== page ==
Fortunately, my faith in humanity was restored on the way home. I had to stop the car as there was a van parked ahead with the door open, blocking my way. The driver came over to close it, and then came and talked to me. It took ages to work out what he was saying but eventually I realised he was the postman, and he was checking I’d received a parcel he’d left in my car for me last week! How lovely that he recognised me and / or my car and thought to ask!



One afternoon I set off down the path to get some water from the mountain stream when a male voice called my name. I thought it was my neighbour back from Lisbon (he comes and goes) but it was a man from the next village, who I’ve played pool with a few times – including as a doubles team in a tournament at the village festa. (We lost. First round. To a pair of kids. Sheesh.) Anyway, Helder and I had a chat – he speaks a little more English than I speak Portuguese, though I’m getting better, slowly – and he invited me over to his village to play pool at the weekend. So Saturday I went and we played and I beat him 4-3 (though admittedly only because he decided to show off with the last ball in the last game, and left me with an easy pot). I then watched him and his mother, his aunt and uncle play Sueca, a card game similar to Whist – not that I’ve ever played Whist. I kept thinking I’d worked out the rules and then someone would win a hand and I didn’t understand why … anyway, I went home and discovered there’s a trump suit, and suddenly it all made sense! I downloaded an app of the game and played it for hours, until I was comfortable with the odd order of the cards (unlike in Whist, in Sueca you only play with 40 cards, and the winning order is Ace, Seven, King, Jack, Queen).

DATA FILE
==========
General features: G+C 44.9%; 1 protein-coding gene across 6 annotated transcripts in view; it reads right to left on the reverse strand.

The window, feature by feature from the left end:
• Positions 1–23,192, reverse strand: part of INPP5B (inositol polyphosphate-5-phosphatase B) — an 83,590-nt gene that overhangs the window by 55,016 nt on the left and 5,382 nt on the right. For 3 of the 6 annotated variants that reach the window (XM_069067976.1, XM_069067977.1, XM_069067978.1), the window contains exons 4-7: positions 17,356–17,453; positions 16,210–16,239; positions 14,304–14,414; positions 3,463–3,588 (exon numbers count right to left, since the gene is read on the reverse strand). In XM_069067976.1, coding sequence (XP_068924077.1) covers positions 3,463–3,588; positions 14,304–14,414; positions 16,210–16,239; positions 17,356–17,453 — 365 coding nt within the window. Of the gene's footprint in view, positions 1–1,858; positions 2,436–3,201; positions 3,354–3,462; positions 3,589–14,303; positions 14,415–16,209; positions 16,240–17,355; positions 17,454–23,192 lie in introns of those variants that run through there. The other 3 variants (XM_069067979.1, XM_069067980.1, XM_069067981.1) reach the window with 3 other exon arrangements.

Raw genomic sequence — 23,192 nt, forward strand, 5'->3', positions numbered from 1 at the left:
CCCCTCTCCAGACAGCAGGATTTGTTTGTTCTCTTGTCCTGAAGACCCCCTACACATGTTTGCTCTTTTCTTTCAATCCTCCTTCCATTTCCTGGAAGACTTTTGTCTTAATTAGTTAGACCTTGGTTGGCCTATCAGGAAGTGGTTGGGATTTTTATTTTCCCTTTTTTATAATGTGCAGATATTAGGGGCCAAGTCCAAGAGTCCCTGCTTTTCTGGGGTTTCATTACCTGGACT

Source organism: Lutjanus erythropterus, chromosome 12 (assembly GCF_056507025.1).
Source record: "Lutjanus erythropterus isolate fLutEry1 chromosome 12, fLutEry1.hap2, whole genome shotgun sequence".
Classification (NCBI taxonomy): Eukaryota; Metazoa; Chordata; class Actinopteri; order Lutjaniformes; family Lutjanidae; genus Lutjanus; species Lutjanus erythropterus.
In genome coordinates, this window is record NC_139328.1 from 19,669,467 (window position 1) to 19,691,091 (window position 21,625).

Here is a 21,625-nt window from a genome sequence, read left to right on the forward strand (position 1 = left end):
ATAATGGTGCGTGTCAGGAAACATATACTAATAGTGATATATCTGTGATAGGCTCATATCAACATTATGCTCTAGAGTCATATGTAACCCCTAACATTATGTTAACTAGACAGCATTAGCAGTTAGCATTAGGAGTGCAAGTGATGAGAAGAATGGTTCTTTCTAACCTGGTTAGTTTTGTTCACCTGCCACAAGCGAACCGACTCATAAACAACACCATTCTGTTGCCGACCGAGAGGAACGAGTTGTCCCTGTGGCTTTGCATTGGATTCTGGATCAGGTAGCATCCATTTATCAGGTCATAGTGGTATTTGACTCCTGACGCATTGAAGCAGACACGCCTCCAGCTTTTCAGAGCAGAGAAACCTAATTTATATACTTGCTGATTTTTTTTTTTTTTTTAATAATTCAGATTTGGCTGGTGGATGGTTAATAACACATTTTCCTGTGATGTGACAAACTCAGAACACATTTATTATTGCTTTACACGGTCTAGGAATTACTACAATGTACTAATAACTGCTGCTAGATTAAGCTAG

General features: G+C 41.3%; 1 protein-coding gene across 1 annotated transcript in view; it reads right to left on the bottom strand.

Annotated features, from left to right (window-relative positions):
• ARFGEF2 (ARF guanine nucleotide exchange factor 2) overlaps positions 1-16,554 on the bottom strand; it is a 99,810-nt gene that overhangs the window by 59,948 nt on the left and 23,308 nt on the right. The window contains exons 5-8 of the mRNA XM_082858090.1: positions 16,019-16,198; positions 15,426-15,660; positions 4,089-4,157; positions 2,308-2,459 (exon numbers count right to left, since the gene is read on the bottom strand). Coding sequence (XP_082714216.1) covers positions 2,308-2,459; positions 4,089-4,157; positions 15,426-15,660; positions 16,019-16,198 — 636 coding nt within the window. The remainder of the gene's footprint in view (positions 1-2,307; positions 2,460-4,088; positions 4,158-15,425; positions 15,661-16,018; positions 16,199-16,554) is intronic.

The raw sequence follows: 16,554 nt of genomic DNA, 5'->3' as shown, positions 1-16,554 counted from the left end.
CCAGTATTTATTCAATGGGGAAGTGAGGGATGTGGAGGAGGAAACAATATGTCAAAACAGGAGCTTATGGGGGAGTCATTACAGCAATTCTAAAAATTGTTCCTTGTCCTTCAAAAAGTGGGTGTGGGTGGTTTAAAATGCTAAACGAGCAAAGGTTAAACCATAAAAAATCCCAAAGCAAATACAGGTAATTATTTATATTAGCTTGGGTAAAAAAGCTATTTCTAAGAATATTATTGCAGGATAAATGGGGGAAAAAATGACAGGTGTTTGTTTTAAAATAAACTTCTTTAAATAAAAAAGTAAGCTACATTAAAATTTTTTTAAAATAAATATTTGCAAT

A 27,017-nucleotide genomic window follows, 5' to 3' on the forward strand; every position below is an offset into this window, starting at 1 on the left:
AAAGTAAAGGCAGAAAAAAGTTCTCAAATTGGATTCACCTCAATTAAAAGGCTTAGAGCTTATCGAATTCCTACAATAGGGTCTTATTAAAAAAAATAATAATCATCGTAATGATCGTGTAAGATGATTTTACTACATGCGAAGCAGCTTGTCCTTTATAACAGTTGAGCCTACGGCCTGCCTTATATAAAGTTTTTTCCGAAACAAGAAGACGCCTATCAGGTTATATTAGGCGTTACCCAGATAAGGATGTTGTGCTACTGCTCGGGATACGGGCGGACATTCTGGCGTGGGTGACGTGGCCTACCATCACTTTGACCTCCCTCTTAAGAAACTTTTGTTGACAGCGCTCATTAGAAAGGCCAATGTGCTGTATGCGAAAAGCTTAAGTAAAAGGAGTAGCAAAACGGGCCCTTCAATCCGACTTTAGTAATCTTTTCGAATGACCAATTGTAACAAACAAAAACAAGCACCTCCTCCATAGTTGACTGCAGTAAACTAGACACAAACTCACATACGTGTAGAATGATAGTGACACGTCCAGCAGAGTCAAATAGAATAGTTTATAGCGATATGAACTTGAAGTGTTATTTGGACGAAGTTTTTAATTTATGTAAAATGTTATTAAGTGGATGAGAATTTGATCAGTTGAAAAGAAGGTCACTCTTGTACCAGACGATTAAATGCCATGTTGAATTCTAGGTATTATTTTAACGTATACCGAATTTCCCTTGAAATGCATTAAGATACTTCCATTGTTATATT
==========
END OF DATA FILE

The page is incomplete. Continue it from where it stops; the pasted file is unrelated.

Next day I went back to the village and asked if I could join in the game. As I was dealt my hand they all smiled at me knowingly … but the smiles soon turned to looks of disbelief and then approval as they realised that I did actually understand the game! (It’s not that complicated … but I guess with me being English and it being a Portuguese game, I couldn’t possibly get it.) In fact, in one game my partner and I actually won all 120 points, effectively winning a rubber in one go. It was great fun and I’ve been back a few times since to join in the game.